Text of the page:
Sunshine and Showers at Saltwood

I have met some Americans who believe all us Brits live in quaint thatched cottages and are intimately acquainted with The Queen. We might also happen to know a distant relative they might have in Kettering, Peterborough or Cumbernauld. It’s a small country after all. As a proud Englishman I am more than happy to go along with such mythology, despite the fact that Her Majesty always declines my dinner party invitations. I am keen to build on the idea that we all live a pastoral life, strolling around rose-filled gardens, picking flowers and placing them in trugs, or ordering servants to bring us tea, Darjeeling preferably, with just a dash of milk. Indeed I wish it were true. Hence, for any gullible US citizens reading this blog (I feel confident none of my regular followers fall into this category) I will state, quite unashamedly, that British gardeners purchase all their plants from sales held in the grounds of ancient castles. There is, simply, no more appropriate way for one to furnish one’s garden.

Saltwood Castle's imposing gatehouse from the outer bailey
Saltwood Castle’s imposing gatehouse from the outer bailey

Saltwood Castle is everyone’s idea of the perfect English castle and therefore the ultimate plant fair venue. There has been a some kind of fortification here since 488AD and the main buildings have looked fairly similar to the present day for over 600 years. It was at Saltwood that the four knights who killed Thomas Becket plotted his death in the Great Hall on December 28th 1170. According to our friend’s children there are also dragons living in the castle’s dungeons, but I think that might be pushing the mythology too far.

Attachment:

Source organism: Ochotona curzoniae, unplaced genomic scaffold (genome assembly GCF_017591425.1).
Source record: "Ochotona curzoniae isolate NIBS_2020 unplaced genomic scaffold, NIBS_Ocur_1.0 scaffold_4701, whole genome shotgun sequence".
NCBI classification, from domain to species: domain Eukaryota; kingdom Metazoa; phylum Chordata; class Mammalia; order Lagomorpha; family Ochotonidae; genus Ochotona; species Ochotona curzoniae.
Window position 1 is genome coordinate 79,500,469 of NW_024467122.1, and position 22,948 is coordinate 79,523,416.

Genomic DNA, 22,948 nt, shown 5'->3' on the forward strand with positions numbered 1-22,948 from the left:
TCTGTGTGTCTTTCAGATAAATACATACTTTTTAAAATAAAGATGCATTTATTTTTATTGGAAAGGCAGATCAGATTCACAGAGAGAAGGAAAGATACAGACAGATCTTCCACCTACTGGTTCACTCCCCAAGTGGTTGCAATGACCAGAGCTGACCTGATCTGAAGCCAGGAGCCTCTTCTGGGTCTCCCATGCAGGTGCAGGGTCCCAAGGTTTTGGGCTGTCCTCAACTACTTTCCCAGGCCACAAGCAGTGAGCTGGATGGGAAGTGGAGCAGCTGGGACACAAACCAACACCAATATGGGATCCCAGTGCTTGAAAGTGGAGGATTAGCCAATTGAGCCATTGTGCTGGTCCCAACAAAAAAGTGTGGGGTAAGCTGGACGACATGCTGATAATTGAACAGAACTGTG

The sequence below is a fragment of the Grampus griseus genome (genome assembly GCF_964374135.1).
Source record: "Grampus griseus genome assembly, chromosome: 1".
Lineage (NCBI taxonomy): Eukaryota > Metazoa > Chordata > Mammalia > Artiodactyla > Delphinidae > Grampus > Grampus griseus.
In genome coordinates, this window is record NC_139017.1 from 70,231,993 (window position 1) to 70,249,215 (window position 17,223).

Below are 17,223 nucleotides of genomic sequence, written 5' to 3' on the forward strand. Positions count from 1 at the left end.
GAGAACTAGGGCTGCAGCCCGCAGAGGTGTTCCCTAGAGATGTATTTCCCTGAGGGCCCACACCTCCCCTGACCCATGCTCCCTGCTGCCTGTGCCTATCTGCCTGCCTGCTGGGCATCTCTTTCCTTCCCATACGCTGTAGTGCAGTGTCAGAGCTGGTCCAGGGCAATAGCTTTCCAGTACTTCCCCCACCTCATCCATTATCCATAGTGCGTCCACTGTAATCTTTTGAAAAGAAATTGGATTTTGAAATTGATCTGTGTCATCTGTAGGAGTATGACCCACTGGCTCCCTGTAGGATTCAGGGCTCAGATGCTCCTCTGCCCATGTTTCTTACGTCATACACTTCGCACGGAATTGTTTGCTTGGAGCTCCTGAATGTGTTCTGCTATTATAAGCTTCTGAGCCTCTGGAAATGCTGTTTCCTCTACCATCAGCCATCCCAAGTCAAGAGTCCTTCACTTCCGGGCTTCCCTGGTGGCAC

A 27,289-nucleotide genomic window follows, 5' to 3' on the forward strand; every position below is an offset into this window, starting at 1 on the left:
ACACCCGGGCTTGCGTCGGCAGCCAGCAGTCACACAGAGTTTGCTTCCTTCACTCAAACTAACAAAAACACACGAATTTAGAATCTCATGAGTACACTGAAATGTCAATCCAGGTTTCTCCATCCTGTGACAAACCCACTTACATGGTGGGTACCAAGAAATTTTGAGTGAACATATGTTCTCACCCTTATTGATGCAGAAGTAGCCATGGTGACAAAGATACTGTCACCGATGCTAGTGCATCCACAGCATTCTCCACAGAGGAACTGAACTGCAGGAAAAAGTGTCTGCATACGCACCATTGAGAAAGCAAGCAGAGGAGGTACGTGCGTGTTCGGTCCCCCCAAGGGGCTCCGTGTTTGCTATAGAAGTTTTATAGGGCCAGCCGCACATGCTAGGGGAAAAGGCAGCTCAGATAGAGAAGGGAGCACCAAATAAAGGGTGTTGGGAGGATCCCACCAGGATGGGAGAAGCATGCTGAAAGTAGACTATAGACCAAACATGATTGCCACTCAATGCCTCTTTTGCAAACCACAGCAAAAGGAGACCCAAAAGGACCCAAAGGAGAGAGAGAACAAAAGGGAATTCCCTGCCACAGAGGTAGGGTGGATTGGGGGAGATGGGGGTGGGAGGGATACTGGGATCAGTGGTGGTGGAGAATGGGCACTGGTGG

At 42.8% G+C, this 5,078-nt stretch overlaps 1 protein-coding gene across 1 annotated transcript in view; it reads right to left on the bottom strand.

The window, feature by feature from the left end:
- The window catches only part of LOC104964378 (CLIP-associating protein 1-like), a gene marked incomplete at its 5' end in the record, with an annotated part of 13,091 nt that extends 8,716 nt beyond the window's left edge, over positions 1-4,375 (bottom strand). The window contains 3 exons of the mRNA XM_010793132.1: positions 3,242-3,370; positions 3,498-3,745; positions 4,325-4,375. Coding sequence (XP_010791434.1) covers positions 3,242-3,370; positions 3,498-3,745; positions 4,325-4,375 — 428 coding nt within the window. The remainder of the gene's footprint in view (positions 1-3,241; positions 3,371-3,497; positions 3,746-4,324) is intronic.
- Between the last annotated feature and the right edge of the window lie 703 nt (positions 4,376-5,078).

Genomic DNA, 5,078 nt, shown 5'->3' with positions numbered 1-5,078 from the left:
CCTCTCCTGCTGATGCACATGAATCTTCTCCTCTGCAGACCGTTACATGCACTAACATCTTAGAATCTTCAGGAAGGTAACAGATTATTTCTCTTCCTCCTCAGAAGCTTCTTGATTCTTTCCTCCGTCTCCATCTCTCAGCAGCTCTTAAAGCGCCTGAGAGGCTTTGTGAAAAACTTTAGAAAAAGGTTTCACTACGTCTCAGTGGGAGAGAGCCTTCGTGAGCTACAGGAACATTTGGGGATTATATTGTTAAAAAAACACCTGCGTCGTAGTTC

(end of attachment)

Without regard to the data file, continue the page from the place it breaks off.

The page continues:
The Gents' toilets are housed at the bottom of a ruined tower
The Gents’ toilets are housed at the bottom of a ruined watch tower

There is nothing modern or updated about the fortress. Its rough-and-tumble walls, lagged with common polypody (Polypodium vulgare), yellow wallflowers and blue campanula are maintained just sufficiently to permit them to remain standing. Nevertheless it seems that small improvements are underway. Some of the stonework has been re-pointed and the borders in the inner bailey have been cleared and mulched, showing off clumps of bright red tulips and sky-blue Dutch iris. The grass bordering the drive has been neatly edged and there is evidence of drainage work in and around the moat. Being custodian of a building so old and of such national importance must be a source of great joy and enormous stress, especially on the pocket.

Dutch iris (Iris × hollandica)
Dutch iris (Iris × hollandica)

Hence the spring plant fair is an opportunity for the owners of Saltwood Castle, the Clark family, to raise funds for the upkeep of the buildings and, this year, for the Air Ambulance Service. It being May Bank Holiday weekend we expected the weather to be unpredictable at best, chilly at worst, and so we were pleasantly surprised to be treated some warm sunshine on the quick run down through east Kent, passing by Dover and Folkestone en route. There’s always a great turn-out in terms of local nurseries and naturally, it being spring, all the plants looked fresh as a daisy. There was an abundance of herbs, ferns, spring-flowering perennials, auriculas, geraniums and irises, as well as a handful of trees, climbers and shrubs for those with big gardens or big cars to fill.